An extra burden that young Indian filmmakers are compelled to carry is the task of narrating their own scripts to producers. Communicating ideas to the ultimate decision-makers is a tricky business. “My film shapes up over narrations,” Vivek Athreya says. “Every time you are narrating the script, it evolves. For example, when I give narrations to senior actors, they expect a starting point and an ending point for their characters and this helps me, as a writer, to understand such elements better. I take my narrations pretty seriously. The challenge, however, is that the listener might envision a completely different film from the one you are trying to make.”
Sashi Kiran Tikka seconds Vivek’s words. “Nobody is reading a script these days. Narration has become the status quo now. I have given countless narrations but I feel they are essential because they give you an understanding of which beats in the script are working and which aren’t. While I might not be able to give a perfect narration, I can make the listener feel the emotion to an extent. There were instances when people teared up after listening to my narration of Major. To me, it corroborated the standard of writing and reminded me of the responsibility of translating it immaculately onto the screen.”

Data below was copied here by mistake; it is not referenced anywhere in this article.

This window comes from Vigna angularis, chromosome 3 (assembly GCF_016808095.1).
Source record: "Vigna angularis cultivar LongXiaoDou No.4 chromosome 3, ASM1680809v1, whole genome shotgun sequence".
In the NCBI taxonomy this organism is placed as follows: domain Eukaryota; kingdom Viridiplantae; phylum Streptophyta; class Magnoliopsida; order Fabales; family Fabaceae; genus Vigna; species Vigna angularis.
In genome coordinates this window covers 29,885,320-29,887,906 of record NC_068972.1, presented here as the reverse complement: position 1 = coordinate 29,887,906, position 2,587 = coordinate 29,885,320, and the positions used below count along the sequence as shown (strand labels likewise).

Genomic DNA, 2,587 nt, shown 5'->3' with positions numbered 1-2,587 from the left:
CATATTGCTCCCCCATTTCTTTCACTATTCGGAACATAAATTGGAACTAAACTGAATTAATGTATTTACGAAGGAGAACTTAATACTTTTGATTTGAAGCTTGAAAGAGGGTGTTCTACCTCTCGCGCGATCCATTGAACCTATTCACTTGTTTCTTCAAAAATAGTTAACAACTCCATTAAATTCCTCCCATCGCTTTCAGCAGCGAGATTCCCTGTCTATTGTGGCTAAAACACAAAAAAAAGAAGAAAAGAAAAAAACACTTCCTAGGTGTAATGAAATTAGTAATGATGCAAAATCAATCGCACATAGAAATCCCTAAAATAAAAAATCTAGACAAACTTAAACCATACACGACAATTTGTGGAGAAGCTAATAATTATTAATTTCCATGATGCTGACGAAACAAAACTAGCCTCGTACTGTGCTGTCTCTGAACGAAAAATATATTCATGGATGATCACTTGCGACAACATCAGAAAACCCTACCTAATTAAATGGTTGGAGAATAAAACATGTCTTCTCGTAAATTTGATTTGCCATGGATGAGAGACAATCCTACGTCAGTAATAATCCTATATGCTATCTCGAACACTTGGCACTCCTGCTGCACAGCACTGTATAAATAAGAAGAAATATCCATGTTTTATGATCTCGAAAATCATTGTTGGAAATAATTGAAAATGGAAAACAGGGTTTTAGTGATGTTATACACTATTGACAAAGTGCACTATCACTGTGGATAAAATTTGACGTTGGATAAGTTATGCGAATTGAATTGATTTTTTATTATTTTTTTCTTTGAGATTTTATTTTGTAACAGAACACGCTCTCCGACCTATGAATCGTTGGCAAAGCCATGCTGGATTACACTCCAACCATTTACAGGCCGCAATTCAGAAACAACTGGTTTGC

Sai Kiran’s response sits in contrast to Vivek’s and Sashi’s. “I just can’t narrate my own films. I can narrate the story of a film I have seen to my friends and can convince them that it’s a great film but when it comes to my own films, I falter. For Major, I didn’t give many narrations. I was glad that Rahul [Yadhav Nakka, producer] read the script. But yes, I want to practice giving narrations and get better at it.”